Officials outline plans to spend school bond


On November 6, voters will be asked to vote approve or reject on question one, which is titled “Rhode Island School Buildings $250,000,000.”

The question states that the money would be “to provide state assistance to cities and towns for the construction of new public schools and renovation of existing public schools.” Further, the explanation given in the Voter Information Handbook states: “These bonds will be used to improve Pre-K-12 public school facilities and equip them for 21st century learning. Every school district will be eligible to receive matching funds paid for by these bonds. Funding will be available for public school projects that address the immediate health and safety needs, early childhood education, career and technical education, and other educational enhancements. A portion of the bond proceeds will be made available to school districts each of the next five years, and no more than $100 million of the $250 million authorization may be used in any one year.”

What does that mean for Cranston Public Schools?

To really have a firm understanding of what it means for CPS, Superintendent Jeannine Nota-Masse believes it’s important to understand the path the district has been on in recent years in regards to its schools.

“Back in 2015 the Jacobs Corporation, an international company, came in and looked at every school building in the state,” she said. “That’s kind of the genesis of where that $250 million number came from. They were asked how much it would cost to fix everything. Our Cranston Public Schools report came out saying that at a minimum, to just keep kids warm, safe and dry, it would cost us $189 million, just to fix things, not to improve anything. Now that report is almost four years old and each year that you’re not fixing things, as the years increase, the cost to replace things goes up and in the meantime, more things break.”

Over the past several years, the district has spent a portion of bond money on fire suppression systems, adding sprinkler systems to all of the buildings and because of that, new ceilings and new lighting had to go in as well.

“This was just for code compliance,” Nota-Masse said. “This did not impact instruction. While these repairs were needed, they did not enhance the overall building.”

In 2006, a middle schools bond initially designed specifically for middle school upgrades, including science labs at Park View, Hugh B. Bain and Western Hills Middle Schools, was approved.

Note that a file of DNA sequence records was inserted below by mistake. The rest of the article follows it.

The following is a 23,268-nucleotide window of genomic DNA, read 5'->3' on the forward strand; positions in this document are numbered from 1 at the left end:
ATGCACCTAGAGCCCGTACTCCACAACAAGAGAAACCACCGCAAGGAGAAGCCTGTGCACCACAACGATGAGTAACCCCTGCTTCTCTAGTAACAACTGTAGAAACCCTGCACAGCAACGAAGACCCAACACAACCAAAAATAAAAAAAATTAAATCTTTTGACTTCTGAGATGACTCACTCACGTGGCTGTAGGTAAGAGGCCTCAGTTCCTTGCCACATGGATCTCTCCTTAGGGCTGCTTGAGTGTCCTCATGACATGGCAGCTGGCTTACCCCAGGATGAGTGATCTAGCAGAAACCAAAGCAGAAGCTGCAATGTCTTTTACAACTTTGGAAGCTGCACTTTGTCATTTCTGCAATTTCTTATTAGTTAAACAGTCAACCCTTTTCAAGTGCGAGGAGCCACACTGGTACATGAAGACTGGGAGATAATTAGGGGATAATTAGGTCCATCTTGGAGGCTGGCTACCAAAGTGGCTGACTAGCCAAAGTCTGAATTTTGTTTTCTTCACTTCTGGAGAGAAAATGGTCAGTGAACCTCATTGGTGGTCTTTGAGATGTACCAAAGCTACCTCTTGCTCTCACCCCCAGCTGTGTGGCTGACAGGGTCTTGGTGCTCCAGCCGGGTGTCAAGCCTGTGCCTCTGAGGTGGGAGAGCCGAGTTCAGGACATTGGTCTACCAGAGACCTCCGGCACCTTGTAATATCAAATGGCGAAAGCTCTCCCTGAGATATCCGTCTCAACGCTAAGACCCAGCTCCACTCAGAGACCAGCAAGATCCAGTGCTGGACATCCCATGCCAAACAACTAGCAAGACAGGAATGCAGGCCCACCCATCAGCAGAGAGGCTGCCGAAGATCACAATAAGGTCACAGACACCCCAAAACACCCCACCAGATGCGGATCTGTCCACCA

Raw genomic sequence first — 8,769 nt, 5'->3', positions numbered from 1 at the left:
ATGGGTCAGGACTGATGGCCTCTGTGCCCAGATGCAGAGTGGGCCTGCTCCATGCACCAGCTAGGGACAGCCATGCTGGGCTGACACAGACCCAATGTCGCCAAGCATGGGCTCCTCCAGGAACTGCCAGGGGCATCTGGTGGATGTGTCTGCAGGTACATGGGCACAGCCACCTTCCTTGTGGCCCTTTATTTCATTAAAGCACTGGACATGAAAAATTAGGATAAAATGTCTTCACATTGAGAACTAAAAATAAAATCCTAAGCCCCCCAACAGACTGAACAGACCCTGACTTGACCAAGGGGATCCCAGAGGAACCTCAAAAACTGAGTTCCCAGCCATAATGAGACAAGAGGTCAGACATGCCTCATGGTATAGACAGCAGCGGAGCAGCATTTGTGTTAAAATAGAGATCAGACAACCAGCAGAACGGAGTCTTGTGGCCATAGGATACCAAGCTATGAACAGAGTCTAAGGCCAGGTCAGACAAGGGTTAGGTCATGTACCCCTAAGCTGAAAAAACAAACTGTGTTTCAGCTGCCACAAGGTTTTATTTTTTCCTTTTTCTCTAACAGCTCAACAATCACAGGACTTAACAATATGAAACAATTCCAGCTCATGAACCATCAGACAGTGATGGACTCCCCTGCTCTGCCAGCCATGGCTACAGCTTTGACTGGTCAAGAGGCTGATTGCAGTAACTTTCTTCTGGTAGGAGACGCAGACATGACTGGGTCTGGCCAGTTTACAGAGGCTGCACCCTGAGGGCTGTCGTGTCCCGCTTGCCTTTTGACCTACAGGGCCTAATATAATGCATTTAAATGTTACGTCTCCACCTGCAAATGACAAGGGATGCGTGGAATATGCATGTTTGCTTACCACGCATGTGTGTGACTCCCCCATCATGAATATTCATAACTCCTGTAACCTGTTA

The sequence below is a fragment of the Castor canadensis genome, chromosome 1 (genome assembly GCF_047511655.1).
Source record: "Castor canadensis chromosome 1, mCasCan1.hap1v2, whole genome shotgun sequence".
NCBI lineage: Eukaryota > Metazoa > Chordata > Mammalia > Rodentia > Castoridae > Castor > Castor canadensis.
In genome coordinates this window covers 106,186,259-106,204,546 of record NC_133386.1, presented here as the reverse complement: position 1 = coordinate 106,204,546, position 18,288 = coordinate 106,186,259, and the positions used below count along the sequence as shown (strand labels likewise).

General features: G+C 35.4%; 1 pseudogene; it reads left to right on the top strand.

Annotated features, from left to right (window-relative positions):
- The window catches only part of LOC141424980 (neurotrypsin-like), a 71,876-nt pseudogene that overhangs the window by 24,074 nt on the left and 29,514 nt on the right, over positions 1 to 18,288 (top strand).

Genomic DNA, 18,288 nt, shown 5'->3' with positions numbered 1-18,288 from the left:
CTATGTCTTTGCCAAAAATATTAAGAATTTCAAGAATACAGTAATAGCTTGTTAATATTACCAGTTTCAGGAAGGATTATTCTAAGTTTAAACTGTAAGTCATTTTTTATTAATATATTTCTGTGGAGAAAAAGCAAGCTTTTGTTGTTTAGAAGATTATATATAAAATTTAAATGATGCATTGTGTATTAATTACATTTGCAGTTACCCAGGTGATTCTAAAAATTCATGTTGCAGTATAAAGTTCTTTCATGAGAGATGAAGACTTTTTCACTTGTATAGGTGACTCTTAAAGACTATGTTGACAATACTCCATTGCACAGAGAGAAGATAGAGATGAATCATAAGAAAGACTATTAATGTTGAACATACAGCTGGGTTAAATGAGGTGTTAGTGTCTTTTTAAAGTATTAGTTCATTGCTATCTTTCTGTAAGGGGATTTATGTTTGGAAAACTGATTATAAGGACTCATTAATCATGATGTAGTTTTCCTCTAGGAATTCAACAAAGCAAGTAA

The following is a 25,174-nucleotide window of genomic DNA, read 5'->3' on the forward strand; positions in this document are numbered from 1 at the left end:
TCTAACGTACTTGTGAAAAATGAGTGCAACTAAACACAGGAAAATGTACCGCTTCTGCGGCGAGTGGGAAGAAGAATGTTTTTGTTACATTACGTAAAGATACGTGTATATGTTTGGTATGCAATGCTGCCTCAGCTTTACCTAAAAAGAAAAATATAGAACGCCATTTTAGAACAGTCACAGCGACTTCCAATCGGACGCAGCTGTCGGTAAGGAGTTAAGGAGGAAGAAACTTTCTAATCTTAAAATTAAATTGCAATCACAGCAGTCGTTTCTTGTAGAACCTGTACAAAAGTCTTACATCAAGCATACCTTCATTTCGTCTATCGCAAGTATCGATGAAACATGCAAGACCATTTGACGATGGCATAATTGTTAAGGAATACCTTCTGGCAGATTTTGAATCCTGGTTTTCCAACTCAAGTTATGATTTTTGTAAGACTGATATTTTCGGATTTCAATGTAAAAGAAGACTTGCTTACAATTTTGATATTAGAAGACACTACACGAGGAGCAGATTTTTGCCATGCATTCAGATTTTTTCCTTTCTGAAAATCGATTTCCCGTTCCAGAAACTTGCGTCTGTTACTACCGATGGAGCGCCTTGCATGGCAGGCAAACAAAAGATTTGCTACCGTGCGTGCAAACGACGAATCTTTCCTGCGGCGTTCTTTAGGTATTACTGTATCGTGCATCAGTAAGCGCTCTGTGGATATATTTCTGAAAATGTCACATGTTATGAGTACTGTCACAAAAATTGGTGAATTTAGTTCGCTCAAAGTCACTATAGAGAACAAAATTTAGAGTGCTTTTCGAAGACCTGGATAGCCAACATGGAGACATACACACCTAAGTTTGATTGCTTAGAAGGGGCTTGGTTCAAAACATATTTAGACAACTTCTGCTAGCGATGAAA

“However, that’s when we had the downturn in the economy and the city didn’t go to bond for that money because of the economic state at the time,” she said. “Years later, the science rooms and windows at Park View were done, because we could only afford to do one building because so much time had passed. We spent about $4.8 million just to do that. Bain and Western Hills didn’t get anything out of that money and we couldn’t do equal work at those schools.”

She noted that security updates have taken place recently from the schools budget.

“We’ve spent just under $1 million with all the new cameras, locks and keyless entry systems in all of our schools as of June,” she said. “These new improvements are projects that are not done quickly or cheaply. Over four years we reallocated money and put it aside in our capital improvements budget to do security projects.”

She explained that improvements to the locks on classroom doors addresses ADA (Americans with Disabilities Act, 1990) compliance and allows the teachers to be able to lock them from the inside in the event of an emergency, something that was not possible for all classrooms prior to the upgrades.

Each of the projects undertaken must be applied for and approved by the RI Department of Education with benchmarks and standards that must be met before approval is given.

“The RI Department of Education and the General Assembly would only approve projects around health and safety of students when things got rough with the economy,” said Ray Votto, Chief Operating Officer for the district.

“Edgewood Highland Elementary School got a whole new HVAC systems, air conditioning and heating systems, but we did that through borrowing $2.8 million through the RI Infrastructure Bank from the state,” he said. “The flood followed those improvements, but it didn’t impact the new HVAC system and no city dollars were used.”

Both Votto and Nota-Masse felt it was important to note that for all city bond money borrowed, the state reimburses the city.

“The city of Cranston gets back 52 cents for every dollar spent,” Votto said. That money in turn, is reinvested for future projects.

“The key for voters to understand is that Cranston gets at least 52 cents back on every dollar, and in the future may get as much as 72 cents back, depending on the project being done,” he added. “The cost to taxpayers is not as great as it may seem.”